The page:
October 17, 1999
Robert Scheer (Commentary, Oct. 5) states that "we know" the theft of design information on the most sophisticated thermonuclear warhead in the U.S. arsenal, the W-88, "occurred during the Reagan administration." The Select Committee on U.S. National Security and Military/Commercial Concerns with the People's Republic of China warned against focusing on events prior to 1988 and the FBI and the Department of Justice have recently reopened their investigation. The arbitrary 1988 cutoff in the original espionage investigation is one of the reasons for its premature focus on Wen Ho Lee. Scheer implies that information about Lee "leaked from a congressional committee."
November 10, 2010 |
The Energy Department said Tuesday it had fined Lawrence Livermore National Laboratory, one of the nation's two nuclear weapons design centers, $200,000 for deficiencies in its program to protect workers from exposure to toxic beryllium dust. A consent order issued by the Energy Department's Office of Health, Safety and Security outlined a series of breakdowns at the lab, including failure to adequately control worker exposure, perform hazard assessments in buildings, measure the amount of beryllium in work areas and effectively train employees who work with the metal.
October 28, 2009 |
A big earthquake and resultant fire could trigger potentially deadly releases of radioactive materials from Los Alamos National Laboratory in New Mexico due to "major deficiencies" in the nuclear weapons lab's safety planning, federal safety experts warned Tuesday. The warning from the Defense Nuclear Facilities Safety Board was sent to Energy Secretary Steven Chu, urging him to "execute both immediate and long-term actions." A spokeswoman for the National Nuclear Security Administration, a part of the Energy Department, said, "We are currently evaluating the board's recommendation and preparing a formal response."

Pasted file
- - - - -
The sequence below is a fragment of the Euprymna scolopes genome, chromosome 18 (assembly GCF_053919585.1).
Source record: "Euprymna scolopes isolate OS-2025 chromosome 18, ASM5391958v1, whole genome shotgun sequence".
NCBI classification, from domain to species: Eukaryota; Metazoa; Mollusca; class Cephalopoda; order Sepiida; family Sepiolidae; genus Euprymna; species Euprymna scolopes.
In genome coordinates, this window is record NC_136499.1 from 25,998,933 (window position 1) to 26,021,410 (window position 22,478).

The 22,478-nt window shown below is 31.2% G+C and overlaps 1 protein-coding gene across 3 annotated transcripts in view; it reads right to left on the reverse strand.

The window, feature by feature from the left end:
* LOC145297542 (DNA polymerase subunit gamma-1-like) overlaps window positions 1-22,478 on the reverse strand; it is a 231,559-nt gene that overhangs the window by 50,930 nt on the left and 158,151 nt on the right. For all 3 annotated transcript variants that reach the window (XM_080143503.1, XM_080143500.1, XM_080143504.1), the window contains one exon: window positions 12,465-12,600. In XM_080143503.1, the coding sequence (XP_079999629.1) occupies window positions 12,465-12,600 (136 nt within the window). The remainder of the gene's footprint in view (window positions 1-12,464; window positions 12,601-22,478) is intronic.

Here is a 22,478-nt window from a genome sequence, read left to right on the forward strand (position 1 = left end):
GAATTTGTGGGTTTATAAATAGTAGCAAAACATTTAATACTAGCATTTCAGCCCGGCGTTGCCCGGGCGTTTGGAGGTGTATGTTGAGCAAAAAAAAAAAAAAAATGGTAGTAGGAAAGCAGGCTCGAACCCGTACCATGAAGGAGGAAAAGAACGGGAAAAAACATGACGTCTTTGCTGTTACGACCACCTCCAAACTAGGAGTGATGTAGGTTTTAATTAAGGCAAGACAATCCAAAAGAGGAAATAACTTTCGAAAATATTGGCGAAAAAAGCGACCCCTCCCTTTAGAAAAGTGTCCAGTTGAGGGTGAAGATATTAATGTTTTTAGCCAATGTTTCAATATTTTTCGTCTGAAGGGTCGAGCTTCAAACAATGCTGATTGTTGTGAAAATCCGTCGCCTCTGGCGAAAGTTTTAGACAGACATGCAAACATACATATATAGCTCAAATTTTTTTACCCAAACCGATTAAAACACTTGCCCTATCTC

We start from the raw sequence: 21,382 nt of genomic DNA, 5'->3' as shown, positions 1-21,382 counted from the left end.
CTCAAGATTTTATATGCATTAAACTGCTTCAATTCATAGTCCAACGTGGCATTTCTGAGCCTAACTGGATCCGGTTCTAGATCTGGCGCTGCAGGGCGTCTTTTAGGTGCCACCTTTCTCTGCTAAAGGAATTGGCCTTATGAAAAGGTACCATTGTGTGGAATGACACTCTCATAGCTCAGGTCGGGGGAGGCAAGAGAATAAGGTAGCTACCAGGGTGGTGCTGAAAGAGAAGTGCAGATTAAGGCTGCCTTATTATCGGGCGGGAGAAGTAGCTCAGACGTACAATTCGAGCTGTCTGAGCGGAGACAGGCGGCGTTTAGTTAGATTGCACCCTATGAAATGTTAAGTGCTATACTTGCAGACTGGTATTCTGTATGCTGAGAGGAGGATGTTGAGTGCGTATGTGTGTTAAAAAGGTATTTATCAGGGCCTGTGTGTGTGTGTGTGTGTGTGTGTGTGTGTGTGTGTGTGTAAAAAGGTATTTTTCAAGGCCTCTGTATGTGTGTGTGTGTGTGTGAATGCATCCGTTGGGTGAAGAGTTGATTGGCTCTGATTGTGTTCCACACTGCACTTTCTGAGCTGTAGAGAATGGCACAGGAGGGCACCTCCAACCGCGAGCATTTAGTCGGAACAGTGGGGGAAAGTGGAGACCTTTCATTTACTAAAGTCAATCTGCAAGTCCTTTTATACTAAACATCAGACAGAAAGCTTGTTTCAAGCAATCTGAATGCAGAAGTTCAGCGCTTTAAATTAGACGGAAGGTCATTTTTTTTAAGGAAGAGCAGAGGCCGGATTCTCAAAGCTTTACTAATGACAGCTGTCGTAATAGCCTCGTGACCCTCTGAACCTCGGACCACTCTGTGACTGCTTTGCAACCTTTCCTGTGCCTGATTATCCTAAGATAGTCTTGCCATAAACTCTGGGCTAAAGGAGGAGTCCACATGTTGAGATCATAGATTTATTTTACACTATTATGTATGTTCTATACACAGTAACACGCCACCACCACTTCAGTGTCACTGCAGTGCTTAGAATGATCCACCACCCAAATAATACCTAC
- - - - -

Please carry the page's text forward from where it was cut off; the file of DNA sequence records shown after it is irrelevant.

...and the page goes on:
July 15, 2010 |
Even as it touts U.S. efforts to sharply reduce its number of nuclear warheads, the Obama administration plans to increase spending on the aging nuclear weapons infrastructure to levels reminiscent of the Cold War, a new budget document shows. A 20-year spending plan from the agency that manages the nuclear arsenal shows that the administration wants to hike nuclear weapons spending to an average of more than $8 billion a year, compared with recent spending levels of $6 billion to $7 billion a year.
May 7, 2004 |
Energy Secretary Spencer Abraham is expected today to outline a sweeping upgrade of security at the nation's nuclear weapons sites, a move that reflects growing concern over the facilities' vulnerability to terrorist attack. The planned actions include the closing of several nuclear facilities, an improvement in cyber security for sensitive data and an overall strengthening of gates, guns and locks throughout the nuclear weapons complex, sources said.
October 1, 2004 |
As President Bush and Sen. John F. Kerry wrestled over foreign policy in their first debate Thursday, some facts were oversimplified, others were exaggerated and still others dropped from sight entirely. No mistake was so glaring that it was likely to do lasting damage to a candidate. But as they grappled on the familiar territory of the Iraq war and related subjects, the combatants shaded the truth again and again in ways that echoed what they have said on the campaign trail.